- Jordan has a higher fertility rate (3.8) than the averages of countries similar in income to Jordan (2.2) and compared to the Middle East and North Africa region as a whole (2.8) (WHO, WB, UNICEF, & DHS, 2011). The findings of the 2009 Jordanian Population and Family Health Survey demonstrated that the total fertility rate (TFR) has stopped declining in the country since 2002 (DOS, 2010b; USAID, 2010). The prevalence of contraceptive use has also shown little change in Jordan over the last decade (DOS, 2010b; USAID, 2010). Given that contraception is one of the proximate determinants of fertility (Rahayu et al., 2009), the main purpose of this study was to investigate which factors are contributing to women's current contraceptive behavior and intention for future contraceptive use. Research questions were developed in a comprehensive
framework that considers women's intention and actual behavior as outcomes of various interactive factors within a socio-cultural context. In particular, the study's framework was directed by a theoretical basis adapted from Ajzen and Fishbein's Theory of Reasoned Action (TRA) and an extensive review of the available literature in the research area. Obviously, the social set-up and cultural norms in the study setting, together with attitudes toward children and family, represent a traditional scenario that could help explain the consistency of fertility and contraceptive use in the country. Further, the influences of background characteristics on women's contraceptive behaviors and intentions provide another scenario that could help assess the current situation of family planning (FP) in Jordan. In this study, demographic factors, spousal communication variables and healthcare system-related factors are all defined as background characteristics. Attitudes and social norms reflect the women's behavioral determinants and represent the main constructs of the TRA. In fact, involving a set of factors related to women's beliefs and social norms in the study's framework provided an opportunity to explore how these factors might promote or inhibit a woman's intentions and behaviors in respect to contraceptive use. In a three-manuscript format, this research was designed to achieve a number of objectives. The first manuscript aimed at identifying the major factors associated with the current use of contraception among women of childbearing age in northern Jordan. The second manuscript focused on investigating the main factors that are associated with women's contraceptive method preference (e.g. the choice of modern contraceptives as effective methods in preventing pregnancy versus the choice of traditional contraceptives as methods with high failure rates). The third manuscript attempted to explore the key factors associated with women's intention for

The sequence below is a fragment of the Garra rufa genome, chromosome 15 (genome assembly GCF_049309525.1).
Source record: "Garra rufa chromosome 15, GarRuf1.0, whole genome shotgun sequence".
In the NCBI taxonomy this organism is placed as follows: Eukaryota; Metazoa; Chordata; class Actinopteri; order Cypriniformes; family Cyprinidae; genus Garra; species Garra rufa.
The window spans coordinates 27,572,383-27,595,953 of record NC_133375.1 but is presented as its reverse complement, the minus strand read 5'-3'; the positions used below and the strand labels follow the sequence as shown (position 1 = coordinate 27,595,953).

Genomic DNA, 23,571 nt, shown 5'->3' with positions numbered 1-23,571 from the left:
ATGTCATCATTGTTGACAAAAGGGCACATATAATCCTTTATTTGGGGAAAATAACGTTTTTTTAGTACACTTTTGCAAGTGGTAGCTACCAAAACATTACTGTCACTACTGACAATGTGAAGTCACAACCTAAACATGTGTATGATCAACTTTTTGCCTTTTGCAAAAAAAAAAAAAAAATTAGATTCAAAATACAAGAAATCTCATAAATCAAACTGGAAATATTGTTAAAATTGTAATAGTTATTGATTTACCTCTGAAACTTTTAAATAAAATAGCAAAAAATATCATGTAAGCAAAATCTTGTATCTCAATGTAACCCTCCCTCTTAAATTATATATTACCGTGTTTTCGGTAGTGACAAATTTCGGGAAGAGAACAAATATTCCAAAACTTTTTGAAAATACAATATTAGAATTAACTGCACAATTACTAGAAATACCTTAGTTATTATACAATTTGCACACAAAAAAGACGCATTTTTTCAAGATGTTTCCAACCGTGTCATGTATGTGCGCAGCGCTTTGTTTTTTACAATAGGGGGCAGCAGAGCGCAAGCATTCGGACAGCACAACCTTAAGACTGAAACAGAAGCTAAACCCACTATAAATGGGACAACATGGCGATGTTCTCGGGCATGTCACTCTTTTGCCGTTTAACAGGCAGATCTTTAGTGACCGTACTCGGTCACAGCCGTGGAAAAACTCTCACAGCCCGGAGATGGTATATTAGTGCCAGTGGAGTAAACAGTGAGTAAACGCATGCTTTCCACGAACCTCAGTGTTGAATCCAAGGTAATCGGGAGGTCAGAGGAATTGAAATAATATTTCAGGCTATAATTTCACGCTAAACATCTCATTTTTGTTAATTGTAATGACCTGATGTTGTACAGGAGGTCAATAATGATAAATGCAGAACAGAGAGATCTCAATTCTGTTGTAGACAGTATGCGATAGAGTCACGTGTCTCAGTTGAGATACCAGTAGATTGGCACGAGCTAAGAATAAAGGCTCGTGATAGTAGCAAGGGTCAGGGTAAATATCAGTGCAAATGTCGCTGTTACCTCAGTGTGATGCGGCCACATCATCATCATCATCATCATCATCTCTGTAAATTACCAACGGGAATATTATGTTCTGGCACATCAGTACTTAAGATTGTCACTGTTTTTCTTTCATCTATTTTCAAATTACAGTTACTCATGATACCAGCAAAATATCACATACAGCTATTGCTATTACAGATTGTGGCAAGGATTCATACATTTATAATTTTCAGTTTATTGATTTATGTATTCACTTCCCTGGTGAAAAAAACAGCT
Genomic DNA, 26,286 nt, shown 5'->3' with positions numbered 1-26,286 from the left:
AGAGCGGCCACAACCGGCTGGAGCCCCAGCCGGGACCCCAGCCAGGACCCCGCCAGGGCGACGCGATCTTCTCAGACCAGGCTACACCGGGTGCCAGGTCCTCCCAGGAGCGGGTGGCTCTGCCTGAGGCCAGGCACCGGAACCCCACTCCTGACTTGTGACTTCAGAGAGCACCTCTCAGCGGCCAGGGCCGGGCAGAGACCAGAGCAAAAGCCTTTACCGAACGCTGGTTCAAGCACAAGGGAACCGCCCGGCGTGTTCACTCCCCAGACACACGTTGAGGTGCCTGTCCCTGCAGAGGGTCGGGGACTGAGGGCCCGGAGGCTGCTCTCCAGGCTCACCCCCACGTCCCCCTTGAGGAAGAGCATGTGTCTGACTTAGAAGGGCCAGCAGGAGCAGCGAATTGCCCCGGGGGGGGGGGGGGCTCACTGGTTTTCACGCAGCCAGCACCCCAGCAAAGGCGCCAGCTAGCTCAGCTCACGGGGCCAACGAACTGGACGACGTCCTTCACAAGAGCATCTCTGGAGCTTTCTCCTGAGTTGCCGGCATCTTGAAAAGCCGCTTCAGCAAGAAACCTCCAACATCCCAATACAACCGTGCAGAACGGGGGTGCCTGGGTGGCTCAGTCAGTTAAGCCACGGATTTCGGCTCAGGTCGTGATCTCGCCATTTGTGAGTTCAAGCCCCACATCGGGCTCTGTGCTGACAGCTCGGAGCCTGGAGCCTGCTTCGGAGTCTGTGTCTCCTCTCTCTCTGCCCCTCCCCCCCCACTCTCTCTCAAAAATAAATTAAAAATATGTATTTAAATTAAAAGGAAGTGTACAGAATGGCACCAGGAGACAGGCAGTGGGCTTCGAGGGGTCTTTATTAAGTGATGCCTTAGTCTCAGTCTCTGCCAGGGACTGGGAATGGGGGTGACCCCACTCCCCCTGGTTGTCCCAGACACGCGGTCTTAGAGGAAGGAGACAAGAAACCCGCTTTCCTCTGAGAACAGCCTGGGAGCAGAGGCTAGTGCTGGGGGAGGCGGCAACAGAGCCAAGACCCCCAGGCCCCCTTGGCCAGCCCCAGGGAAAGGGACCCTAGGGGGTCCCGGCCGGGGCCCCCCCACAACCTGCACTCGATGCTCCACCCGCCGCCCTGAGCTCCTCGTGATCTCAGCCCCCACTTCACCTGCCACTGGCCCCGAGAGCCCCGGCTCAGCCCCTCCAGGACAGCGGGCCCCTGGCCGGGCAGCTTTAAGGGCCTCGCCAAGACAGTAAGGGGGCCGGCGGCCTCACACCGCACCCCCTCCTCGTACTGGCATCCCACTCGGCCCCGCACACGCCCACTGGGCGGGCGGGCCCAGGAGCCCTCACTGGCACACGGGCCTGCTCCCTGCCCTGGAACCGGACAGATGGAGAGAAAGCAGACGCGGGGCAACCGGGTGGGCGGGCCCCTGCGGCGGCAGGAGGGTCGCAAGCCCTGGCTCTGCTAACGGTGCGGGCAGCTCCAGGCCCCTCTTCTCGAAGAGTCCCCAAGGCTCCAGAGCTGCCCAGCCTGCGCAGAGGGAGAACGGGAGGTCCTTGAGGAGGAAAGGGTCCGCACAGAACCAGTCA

future contraceptive use since the existence of such an intention would consequently translate into an actual behavior later. In 2010, original cross-section data were collected by means of a face-to-face interview using a structured pre-tested survey. The study sample included women who were currently married and were between 18 and 49 years old. Applying a systematic random sampling procedure, all respondents were recruited from the waiting rooms of five randomly selected Maternal and Child Health (MCH) centers in the Governorate of Irbid, northern Jordan. Using a list provided by the Ministry of Health, all centers in the Governorate were stratified according to the region (urban vs. rural) and randomly selected in proportion to their number in each region. The final sample size for this research consisted of 536 women surveyed, giving a response rate of 92.4 percent. Utilizing logistic regression analyses, the results of the dissertation manuscripts indicate that women's behaviors and intentions toward the use of contraception are affected by a number of factors at the individual, familial and institutional levels. The findings that emerged from the three manuscripts provide health professionals and policy makers with important information to assist in the design of FP programs and campaigns aimed at increasing current contraceptive use, enhancing the adoption of modern contraception and motivating the intention for future contraceptive use. This research strongly suggests that health professionals develop health policies that both expand the availability of MCH centers and strengthen the role of healthcare providers to dispel the numerous rumors and misconceptions surrounding the use of contraceptives, particularly modern ones. Health workers at the MCH centers need to ensure that women have sufficient information about the benefits and side effects of different types of contraception by offering proper FP counseling. The messages that
religious leaders can use in advocating for FP would also help make contraceptive use socially acceptable since their opinions are often followed by the majority. This would be a key step toward removing the barriers to contraceptive use. Moreover, to design effective FP interventions, planners should take into account women's attitudes toward the use of contraceptive methods and the components of those attitudes (e.g. women's approval of contraceptive use for birth spacing and perceptions regarding the value of large family sizes and the importance of having male children in Jordanian families).